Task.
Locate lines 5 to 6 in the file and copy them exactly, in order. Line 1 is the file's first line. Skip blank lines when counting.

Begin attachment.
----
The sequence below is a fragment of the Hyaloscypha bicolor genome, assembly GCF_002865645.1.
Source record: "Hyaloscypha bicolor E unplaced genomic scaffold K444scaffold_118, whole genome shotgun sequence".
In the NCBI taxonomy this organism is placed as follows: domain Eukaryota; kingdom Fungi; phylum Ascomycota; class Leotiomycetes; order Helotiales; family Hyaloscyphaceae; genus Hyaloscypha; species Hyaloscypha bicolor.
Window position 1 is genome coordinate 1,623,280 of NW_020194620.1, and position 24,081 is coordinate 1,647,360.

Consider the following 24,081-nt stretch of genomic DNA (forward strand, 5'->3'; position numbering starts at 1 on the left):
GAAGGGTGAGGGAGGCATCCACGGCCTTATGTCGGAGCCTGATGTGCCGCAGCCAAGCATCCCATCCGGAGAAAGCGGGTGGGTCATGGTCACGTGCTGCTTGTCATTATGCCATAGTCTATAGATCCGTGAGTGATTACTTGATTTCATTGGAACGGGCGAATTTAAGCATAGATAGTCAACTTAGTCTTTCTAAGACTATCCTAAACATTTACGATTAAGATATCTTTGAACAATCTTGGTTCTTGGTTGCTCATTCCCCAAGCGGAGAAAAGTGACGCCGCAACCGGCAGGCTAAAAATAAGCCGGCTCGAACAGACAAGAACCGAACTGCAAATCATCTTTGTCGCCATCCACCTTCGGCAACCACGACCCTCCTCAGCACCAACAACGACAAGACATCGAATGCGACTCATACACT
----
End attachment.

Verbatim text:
Consider the following 24,081-nt stretch of genomic DNA (forward strand, 5'->3'; position numbering starts at 1 on the left):
GAAGGGTGAGGGAGGCATCCACGGCCTTATGTCGGAGCCTGATGTGCCGCAGCCAAGCATCCCATCCGGAGAAAGCGGGTGGGTCATGGTCACGTGCTGCTTGTCATTATGCCATAGTCTATAGATCCGTGAGTGATTACTTGATTTCATTGGAACGGGCGAATTTAAGCATAGATAGTCAACTTAGTCTTTCTAAGACTATCCTAAACATTTACGATTAAGATATCTTTGAACAATCTTGGTTCTTGGTTGCTCATTCCCCAAGCGGAGAAAAGTGACGCCGCAACCGGCAGGCTAAAAATAAGCCGGCTCGAACAGACAAGAACCGAACTGCAAATCATCTTTGTCGCCATCCACCTTCGGCAACCACGACCCTCCTCAGCACCAACAACGACAAGACATCGAATGCGACTCATACACT